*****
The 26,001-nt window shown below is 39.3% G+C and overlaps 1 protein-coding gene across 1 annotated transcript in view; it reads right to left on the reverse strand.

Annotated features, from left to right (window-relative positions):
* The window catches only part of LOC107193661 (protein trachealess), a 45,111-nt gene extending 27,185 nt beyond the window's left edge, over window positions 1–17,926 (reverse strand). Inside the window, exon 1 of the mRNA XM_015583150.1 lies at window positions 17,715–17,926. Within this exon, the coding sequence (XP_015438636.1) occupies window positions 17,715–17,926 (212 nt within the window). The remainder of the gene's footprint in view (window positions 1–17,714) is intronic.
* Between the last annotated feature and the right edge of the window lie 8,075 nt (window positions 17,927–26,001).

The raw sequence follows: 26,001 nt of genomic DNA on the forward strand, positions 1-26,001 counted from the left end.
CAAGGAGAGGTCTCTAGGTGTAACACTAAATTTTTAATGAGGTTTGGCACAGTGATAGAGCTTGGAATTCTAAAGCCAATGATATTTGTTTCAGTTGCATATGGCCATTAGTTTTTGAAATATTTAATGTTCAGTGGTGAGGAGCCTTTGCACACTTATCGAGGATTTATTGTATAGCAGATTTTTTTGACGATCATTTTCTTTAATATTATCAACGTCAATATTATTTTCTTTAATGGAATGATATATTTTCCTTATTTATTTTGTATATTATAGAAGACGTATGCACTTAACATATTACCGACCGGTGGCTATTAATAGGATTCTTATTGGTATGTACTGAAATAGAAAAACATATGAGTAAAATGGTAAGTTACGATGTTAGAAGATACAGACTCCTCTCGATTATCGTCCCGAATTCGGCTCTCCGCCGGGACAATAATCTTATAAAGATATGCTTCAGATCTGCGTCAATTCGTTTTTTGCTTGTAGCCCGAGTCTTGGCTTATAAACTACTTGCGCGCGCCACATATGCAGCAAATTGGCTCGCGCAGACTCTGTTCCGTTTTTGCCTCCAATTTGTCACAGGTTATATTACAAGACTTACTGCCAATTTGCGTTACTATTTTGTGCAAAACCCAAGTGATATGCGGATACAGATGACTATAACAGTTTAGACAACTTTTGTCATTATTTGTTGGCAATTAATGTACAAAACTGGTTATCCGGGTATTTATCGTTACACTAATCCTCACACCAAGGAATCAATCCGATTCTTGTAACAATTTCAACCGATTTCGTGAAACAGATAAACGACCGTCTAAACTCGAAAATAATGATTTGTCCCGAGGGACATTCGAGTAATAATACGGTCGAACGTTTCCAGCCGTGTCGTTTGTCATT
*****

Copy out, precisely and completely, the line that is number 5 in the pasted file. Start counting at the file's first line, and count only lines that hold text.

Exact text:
The raw sequence follows: 26,001 nt of genomic DNA on the forward strand, positions 1-26,001 counted from the left end.